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This is game 8 (eight) from the 2012 Fide World Chess Championship match between the current champion, Viswanathan Anand (India), and challenger Boris Gelfand (Israel). After just 17 moves played, this game now acts as the shortest game in world chess championship history.
Thanks a lot for great videos and commentary!
I really got `something` out of these:)))
btw, just wanted to say that this wasn`t the shortest game in WC history, but was the shortest one ending in a victory for one player.
For example, in 1984. Karpov vs. Kasparov match there were at least 5 shorter games, but all draws.
Thank you all very much for the comments.
I appreciate your sharing the video with the "Chess Nuts" group babs. :)
While I can't respond to all comments, I do take the time to at least read them.
Houdini (on the official website) gave a variation where black sacrificed the exchange, but even like seven moves later, still gave about +1.5 for white. The houdini analysis should be on the Anand-Gelfand website if you want to check it out (it should be on most of the news articles). Although the position is very pleasant for white, you definitely need technique to win that; it would have been, in my opinion, foolish to resign if that position was seen. The fact that you need technique is my point: Positions that look nice, do look nice, but to actually win them can prove to be a real pain if one faces stubborn, computer-like defense.
Another reason why I don't think Gelfand saw ...Nc6 (or underestimated its resilience, perhaps) is because it would seem strange that Gelfand would be so willing to make history with a 17 move loss when he could have instead forced Anand to go through a long technical exercise -- that would make the win less of a momentum boost for Anand, I would think. But sure, if he sees he's down a queen, he'll still resign early, because at that point it would be a waste of brain cells. And that's plausibly what he could have concluded.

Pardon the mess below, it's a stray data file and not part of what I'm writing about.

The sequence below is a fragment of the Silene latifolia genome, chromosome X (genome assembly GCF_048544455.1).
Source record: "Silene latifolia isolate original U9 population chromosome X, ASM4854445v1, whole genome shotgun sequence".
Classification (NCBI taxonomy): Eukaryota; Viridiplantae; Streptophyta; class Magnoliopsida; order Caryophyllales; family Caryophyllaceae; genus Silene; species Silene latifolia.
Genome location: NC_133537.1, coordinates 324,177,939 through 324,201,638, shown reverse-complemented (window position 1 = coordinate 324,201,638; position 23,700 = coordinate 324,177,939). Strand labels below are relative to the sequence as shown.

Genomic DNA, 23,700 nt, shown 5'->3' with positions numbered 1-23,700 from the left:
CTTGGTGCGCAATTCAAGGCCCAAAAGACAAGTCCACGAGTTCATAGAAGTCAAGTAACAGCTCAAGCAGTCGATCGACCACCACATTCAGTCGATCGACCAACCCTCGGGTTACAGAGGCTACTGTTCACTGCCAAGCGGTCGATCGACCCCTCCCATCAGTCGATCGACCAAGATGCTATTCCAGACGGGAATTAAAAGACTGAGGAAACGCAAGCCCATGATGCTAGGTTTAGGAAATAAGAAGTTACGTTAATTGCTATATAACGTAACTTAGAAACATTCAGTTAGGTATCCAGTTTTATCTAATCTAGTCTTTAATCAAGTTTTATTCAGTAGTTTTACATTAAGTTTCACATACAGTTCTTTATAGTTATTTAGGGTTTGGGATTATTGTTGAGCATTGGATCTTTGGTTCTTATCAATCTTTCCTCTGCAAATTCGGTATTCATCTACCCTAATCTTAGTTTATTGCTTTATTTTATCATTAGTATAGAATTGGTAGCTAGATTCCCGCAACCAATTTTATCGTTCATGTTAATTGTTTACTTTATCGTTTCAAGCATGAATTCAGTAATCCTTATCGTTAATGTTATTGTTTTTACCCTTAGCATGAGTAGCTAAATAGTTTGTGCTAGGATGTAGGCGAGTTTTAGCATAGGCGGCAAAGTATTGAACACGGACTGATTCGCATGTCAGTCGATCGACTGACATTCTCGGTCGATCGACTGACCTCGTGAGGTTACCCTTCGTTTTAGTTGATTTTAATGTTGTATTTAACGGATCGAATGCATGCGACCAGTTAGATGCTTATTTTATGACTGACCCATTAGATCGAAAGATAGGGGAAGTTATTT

At GM level, that position is pretty much lost even after Nc6. Gelfand just preferred quick stake to the heart to a death by thousand cuts.
Elubas: after cxN Qxc6 Bg2 (some prefer Bd3, it sure looks menacing but I don't see the exact follow up) Qd7 Nd5 and White will fork on f6. After that, you can play for sure but it looks hopeless, especially against a player like Anand.
[Referring to the variation after Qf2 Nc6] I think it's a bit presumptuous to say that just because there is a knight on d5 that looks pretty, the game is resignable. Even with such a pretty piece, you still have to prove that you can do something with it. It would have been nice to see the position with Nd5 to be analyzed just a few moves deeper. I wonder if Boris actually missed ...Nc6; otherwise, he would, perhaps, be in a bad position, but one in which Anand would have to prove he could break through.
Thank you for the analysis.
MattyL: as pointed out Qf6 is the losing move but Anand's Qf2 throws shadows on the black's plan starting with ... Bf6, because if Qf6 is not possible, then white has a space advantage.
very good video - thanks
and, oh yes, very good video ...thanks for the thoughts!
It appears that white was better right from the point where black's knight had to withdraw from the h5 square. Obviously, not withdrawing & getting the Queen out to f6 just ended up hastening the end ...rather than making white work hard to push home its advantage.
I'm going to post the link to this thread in my group Chess Nuts, so others can also benefit. :)
Jerry, if you can see mis-steps and miscalculations that Gelfand made then YOU should be sitting there playing Anand!
P.S. How can we not get something out of your commentaries? They are always excellent. Thankyou.
I think this game would be remembered more for an oversight than a master queen trap. There were no forcing moves?......
And this is probably the shortest game of all time:
Anand comes back.
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